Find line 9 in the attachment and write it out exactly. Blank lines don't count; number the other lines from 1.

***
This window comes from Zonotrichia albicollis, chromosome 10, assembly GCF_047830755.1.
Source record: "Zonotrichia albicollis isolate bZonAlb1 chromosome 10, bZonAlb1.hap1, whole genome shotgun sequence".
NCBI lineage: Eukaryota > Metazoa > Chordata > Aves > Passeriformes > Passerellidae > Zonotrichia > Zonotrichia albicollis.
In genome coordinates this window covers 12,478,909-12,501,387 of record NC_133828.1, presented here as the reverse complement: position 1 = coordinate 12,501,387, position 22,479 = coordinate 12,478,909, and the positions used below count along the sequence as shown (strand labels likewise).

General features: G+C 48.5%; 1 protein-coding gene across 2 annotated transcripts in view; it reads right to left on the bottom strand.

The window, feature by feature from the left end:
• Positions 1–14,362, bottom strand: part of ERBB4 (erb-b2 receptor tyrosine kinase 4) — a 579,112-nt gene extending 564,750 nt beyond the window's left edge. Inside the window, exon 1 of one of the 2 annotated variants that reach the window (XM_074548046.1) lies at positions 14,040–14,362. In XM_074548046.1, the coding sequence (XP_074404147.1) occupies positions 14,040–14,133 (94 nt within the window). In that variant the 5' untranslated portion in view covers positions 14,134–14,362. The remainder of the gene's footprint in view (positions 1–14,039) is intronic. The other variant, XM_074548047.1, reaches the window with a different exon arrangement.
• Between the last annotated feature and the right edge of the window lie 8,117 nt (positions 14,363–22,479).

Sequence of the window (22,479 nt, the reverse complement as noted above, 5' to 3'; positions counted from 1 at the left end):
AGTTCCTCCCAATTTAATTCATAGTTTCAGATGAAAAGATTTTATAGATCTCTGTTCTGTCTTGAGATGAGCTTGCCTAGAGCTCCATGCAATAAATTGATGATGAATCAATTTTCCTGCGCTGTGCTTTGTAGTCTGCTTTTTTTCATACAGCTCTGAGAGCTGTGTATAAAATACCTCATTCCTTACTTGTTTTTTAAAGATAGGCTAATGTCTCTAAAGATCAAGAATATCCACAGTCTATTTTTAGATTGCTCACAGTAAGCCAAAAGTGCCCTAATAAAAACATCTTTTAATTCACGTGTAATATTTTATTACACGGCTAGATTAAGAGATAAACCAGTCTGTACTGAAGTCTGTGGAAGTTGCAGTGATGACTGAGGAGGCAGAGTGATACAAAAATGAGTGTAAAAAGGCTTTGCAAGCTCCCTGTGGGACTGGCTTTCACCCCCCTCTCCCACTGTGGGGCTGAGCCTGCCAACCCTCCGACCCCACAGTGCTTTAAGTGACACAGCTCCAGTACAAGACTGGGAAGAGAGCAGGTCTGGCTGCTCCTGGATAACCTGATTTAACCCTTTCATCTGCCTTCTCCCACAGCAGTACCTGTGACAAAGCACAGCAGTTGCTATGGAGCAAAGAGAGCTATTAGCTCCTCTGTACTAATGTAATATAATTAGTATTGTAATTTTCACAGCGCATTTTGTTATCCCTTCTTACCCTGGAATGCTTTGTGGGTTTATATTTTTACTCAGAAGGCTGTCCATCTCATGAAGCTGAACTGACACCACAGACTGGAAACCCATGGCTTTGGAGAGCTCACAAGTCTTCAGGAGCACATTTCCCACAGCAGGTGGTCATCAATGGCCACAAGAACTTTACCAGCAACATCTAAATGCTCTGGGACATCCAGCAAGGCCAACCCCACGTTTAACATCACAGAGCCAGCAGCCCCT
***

Sequence of the window (22,479 nt, the reverse complement as noted above, 5' to 3'; positions counted from 1 at the left end):